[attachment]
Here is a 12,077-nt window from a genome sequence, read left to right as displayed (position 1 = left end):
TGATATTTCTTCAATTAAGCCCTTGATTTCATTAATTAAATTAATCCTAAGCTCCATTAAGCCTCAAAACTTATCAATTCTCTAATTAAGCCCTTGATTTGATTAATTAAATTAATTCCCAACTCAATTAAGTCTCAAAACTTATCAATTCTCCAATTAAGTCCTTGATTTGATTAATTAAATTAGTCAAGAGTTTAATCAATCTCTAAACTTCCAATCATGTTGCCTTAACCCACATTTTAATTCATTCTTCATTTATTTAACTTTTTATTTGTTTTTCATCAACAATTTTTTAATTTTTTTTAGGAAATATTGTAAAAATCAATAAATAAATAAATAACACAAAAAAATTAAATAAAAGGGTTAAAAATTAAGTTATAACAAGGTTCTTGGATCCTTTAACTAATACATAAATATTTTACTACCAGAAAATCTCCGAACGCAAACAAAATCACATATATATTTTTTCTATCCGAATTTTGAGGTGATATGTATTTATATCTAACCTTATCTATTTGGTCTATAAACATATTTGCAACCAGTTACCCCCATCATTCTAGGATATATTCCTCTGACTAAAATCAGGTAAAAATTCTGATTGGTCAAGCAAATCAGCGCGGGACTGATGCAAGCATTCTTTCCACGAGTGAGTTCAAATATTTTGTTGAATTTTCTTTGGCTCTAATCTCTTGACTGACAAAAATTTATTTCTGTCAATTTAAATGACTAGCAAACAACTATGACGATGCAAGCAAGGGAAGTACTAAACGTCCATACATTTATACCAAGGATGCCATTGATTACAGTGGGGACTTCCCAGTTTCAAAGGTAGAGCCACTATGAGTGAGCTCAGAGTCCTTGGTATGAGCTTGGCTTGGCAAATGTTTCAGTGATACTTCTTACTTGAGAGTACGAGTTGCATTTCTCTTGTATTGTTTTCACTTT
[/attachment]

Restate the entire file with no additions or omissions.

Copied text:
Here is a 12,077-nt window from a genome sequence, read left to right as displayed (position 1 = left end):
TGATATTTCTTCAATTAAGCCCTTGATTTCATTAATTAAATTAATCCTAAGCTCCATTAAGCCTCAAAACTTATCAATTCTCTAATTAAGCCCTTGATTTGATTAATTAAATTAATTCCCAACTCAATTAAGTCTCAAAACTTATCAATTCTCCAATTAAGTCCTTGATTTGATTAATTAAATTAGTCAAGAGTTTAATCAATCTCTAAACTTCCAATCATGTTGCCTTAACCCACATTTTAATTCATTCTTCATTTATTTAACTTTTTATTTGTTTTTCATCAACAATTTTTTAATTTTTTTTAGGAAATATTGTAAAAATCAATAAATAAATAAATAACACAAAAAAATTAAATAAAAGGGTTAAAAATTAAGTTATAACAAGGTTCTTGGATCCTTTAACTAATACATAAATATTTTACTACCAGAAAATCTCCGAACGCAAACAAAATCACATATATATTTTTTCTATCCGAATTTTGAGGTGATATGTATTTATATCTAACCTTATCTATTTGGTCTATAAACATATTTGCAACCAGTTACCCCCATCATTCTAGGATATATTCCTCTGACTAAAATCAGGTAAAAATTCTGATTGGTCAAGCAAATCAGCGCGGGACTGATGCAAGCATTCTTTCCACGAGTGAGTTCAAATATTTTGTTGAATTTTCTTTGGCTCTAATCTCTTGACTGACAAAAATTTATTTCTGTCAATTTAAATGACTAGCAAACAACTATGACGATGCAAGCAAGGGAAGTACTAAACGTCCATACATTTATACCAAGGATGCCATTGATTACAGTGGGGACTTCCCAGTTTCAAAGGTAGAGCCACTATGAGTGAGCTCAGAGTCCTTGGTATGAGCTTGGCTTGGCAAATGTTTCAGTGATACTTCTTACTTGAGAGTACGAGTTGCATTTCTCTTGTATTGTTTTCACTTT